What does it mean to have a “good death”?
After bearing witness to 200 deaths in one year as a hospital chaplain and grieving the death of her own mother, the Rev. J. Dana Trent decided to draw on her experience to answer this question and write a guidebook about planning for death.
The book, called “Dessert First,” encourages readers to prepare for death while savoring life -- to begin with the end in mind.
“When you prepare for death, it makes life sweeter,” Trent said. “You can truly savor it, because you’ve thought about the end already and you’ve talked about it with your family and friends.”
Trent is a graduate of Duke Divinity School, an instructor of world religions at Wake Technical Community College and the author of several books, including “One Breath at a Time” and “Saffron Cross.”
Faith & Leadership assistant editor Katie Rosso talked with Trent about grief, her time as a "death chaplain," and beginning the conversation about dying. The following is an edited transcript.
Faith & Leadership: In writing this book, what was the role of your own grief? Did you choose mindfully to make it an in-motion grief process?
J. Dana Trent: The year after I graduated from Duke, I was a chaplain at UNC for their yearlong residency. 2006 to ’07 was my chaplain year, and in that year I became known as the “death chaplain.” My specialization became sitting with people, being present with patients and families during this very sacred transition. I earned that moniker because the unit that I worked on had the highest number of deaths in the hospital. But it wasn’t because they didn’t do their jobs; it was because they were really good at their jobs. They were literally the last step. If the medical ICU couldn’t fix you or send you home, it was the unit that would help you have a peaceful transition.
After that year, I really wanted to write this book. I thought about it and marinated on it, but other projects came about, and so the book just never landed until August two years ago.
I was on a plane, heading home from Nashville to Raleigh. I had just gotten a call that my mother was in ICU and that she was actively dying, and I got an email that a publisher was interested in the book. I had been pitching the book all along as this yearlong chaplaincy experience, and I knew then, reading the email on the plane and knowing that Mom was probably in the last two weeks of her life, I knew that it was the time. It was the time to implement all the lessons I’d learned in chaplaincy and grieving loved ones into giving Mom a good death -- but then also taking it wider and teaching others how they can do that for themselves and their loved ones.
F&L: In the book, you also include practical, legal, spiritual and religious resources. How did you go about compiling those?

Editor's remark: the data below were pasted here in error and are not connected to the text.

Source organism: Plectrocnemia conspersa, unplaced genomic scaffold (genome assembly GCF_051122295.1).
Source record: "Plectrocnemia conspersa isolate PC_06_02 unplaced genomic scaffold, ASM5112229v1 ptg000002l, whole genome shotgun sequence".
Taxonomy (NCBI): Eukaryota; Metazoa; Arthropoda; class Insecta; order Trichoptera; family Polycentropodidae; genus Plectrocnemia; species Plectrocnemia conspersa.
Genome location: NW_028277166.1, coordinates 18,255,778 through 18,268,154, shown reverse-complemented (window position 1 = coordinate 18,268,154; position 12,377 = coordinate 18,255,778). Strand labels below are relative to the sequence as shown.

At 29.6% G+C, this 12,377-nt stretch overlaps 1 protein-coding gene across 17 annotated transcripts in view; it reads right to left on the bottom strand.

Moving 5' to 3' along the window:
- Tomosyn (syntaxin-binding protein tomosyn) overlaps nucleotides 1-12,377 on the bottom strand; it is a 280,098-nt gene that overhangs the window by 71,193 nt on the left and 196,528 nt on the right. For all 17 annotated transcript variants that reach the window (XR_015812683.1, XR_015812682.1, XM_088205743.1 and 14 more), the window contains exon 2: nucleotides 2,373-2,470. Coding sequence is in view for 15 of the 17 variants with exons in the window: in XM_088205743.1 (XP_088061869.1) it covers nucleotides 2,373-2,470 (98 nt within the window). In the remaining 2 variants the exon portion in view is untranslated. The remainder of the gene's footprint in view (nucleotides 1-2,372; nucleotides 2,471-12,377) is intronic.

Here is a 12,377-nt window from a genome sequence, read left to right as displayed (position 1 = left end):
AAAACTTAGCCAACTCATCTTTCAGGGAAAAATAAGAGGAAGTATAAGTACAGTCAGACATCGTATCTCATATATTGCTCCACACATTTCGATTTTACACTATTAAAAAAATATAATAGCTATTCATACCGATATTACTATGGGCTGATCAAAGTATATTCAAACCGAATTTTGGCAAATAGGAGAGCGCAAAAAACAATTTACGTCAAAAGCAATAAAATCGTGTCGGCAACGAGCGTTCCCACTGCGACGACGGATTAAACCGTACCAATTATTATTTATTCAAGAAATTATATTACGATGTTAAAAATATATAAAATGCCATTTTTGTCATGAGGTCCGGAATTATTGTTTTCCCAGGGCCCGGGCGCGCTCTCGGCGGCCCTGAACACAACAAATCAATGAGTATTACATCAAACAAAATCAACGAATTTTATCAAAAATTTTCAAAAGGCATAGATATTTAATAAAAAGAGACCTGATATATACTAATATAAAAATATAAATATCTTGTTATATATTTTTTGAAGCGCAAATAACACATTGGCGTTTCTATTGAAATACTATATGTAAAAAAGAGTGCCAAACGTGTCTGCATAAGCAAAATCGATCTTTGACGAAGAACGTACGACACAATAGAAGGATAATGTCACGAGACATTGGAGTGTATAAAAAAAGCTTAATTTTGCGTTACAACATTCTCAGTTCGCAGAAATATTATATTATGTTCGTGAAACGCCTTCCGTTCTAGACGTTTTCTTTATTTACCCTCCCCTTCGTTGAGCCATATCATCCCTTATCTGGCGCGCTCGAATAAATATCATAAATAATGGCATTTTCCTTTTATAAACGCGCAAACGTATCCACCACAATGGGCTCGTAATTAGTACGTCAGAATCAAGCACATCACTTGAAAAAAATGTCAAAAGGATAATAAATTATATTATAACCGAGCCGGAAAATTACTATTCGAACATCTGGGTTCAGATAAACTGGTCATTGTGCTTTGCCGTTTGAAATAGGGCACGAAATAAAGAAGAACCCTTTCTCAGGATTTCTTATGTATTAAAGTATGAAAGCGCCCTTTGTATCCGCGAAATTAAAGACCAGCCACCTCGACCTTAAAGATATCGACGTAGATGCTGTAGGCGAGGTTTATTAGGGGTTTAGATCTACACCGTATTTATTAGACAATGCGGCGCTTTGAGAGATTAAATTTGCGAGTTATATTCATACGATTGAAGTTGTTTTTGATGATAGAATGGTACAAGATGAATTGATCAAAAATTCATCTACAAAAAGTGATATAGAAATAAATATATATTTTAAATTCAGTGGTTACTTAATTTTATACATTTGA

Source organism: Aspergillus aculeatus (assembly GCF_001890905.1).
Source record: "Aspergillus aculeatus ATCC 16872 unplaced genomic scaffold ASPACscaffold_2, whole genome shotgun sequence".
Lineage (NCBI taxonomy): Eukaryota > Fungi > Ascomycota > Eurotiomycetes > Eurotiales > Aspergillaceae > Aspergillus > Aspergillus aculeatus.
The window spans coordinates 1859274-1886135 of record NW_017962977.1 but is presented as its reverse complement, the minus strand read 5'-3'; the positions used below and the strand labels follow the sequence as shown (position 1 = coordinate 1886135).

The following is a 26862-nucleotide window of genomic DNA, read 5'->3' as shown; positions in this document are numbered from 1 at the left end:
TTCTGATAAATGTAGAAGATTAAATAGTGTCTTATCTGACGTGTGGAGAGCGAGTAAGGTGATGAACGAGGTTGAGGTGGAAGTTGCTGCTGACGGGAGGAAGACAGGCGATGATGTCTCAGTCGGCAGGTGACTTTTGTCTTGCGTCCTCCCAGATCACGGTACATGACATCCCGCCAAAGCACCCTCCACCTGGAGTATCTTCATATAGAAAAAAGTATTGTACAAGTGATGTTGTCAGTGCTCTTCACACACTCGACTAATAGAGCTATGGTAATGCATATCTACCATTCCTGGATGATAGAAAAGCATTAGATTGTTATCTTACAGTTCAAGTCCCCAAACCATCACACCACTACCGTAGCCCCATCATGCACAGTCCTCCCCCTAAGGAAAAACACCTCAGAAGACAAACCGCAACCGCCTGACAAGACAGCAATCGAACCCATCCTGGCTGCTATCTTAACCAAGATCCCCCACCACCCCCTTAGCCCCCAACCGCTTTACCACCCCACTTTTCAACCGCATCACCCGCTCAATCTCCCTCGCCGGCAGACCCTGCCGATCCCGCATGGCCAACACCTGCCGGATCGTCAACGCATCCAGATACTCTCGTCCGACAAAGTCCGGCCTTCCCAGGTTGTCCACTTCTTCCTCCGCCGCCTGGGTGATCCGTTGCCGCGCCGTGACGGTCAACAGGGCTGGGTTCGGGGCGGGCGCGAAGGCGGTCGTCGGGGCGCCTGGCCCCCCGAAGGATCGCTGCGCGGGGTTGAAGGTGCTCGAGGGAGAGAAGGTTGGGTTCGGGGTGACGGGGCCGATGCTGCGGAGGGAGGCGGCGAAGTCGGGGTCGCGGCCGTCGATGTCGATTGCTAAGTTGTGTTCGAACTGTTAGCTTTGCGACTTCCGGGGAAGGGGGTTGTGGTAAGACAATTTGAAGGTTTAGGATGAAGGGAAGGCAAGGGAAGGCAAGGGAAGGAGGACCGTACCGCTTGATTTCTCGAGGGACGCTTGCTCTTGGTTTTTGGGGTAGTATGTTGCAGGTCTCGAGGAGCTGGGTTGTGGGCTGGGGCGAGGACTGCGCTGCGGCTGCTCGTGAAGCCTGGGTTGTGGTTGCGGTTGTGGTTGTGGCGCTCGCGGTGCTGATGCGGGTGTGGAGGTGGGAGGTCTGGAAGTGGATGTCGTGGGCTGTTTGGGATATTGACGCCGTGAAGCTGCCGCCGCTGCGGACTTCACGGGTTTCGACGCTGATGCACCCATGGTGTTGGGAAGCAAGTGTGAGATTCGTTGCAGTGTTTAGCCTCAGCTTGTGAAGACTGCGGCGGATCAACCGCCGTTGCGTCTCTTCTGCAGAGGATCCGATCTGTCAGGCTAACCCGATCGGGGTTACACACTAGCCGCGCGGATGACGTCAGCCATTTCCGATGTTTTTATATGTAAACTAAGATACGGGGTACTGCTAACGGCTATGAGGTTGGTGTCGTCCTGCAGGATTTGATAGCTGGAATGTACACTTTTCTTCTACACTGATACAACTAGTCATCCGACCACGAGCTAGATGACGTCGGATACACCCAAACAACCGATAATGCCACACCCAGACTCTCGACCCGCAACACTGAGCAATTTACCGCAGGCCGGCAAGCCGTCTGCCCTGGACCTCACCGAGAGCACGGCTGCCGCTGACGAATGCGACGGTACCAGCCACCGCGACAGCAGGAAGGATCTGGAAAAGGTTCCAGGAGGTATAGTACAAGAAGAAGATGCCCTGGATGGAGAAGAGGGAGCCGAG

JDT: The resources definitely began in chaplaincy, because I saw my first person die in chaplaincy just a few weeks in. I learned quickly that even though 7,400 people die every day [in the U.S.], most of us aren’t prepared. Most of us don’t have advance directives, living wills, estate paperwork -- or even anyone who knows these things who would make a decision for us.
If you and I were to get in a car accident this afternoon, heaven forbid, does anyone know what kind of care we would want? In chaplaincy, I saw that happen over and over and over again. So during that year, we assisted patients and families deal with the paperwork, and I learned quickly that those kinds of practical and legal resources are imperative. They’re often just as important as the religious, sacred, meaning-making rituals that we employ in that transition toward death. You can’t sit with someone and be present with them in death if you’re worried about those legal and practical decisions that have to be made. And it’s really difficult to do both at the same time. The greatest gift you can give yourself and your loved ones is starting the conversation talking about all of this.
F&L: What did you read in preparing for this book?
JDT: Two texts that anchor this book are [memoirs by] Kate Bowler and Joan Didion. Others, like Caitlin Doughty, are woven throughout, but Bowler and Didion were really my anchors. What I love most about them is they are personal narratives on grief and death, and I have never encountered two other writers who so vividly capture how grief feels and what death means to them.
F&L: You frame the introduction around a Kate Bowler quote: “We’re all terminal.” What inspired you about that quote?
JDT: It was actually inspired by lots of conversations I had with my mother in the airport, so “terminal” is a great play on words -- the airport terminal, and then Kate, of course. Kate is right. We are all terminal. Some of us just have more information about when and where.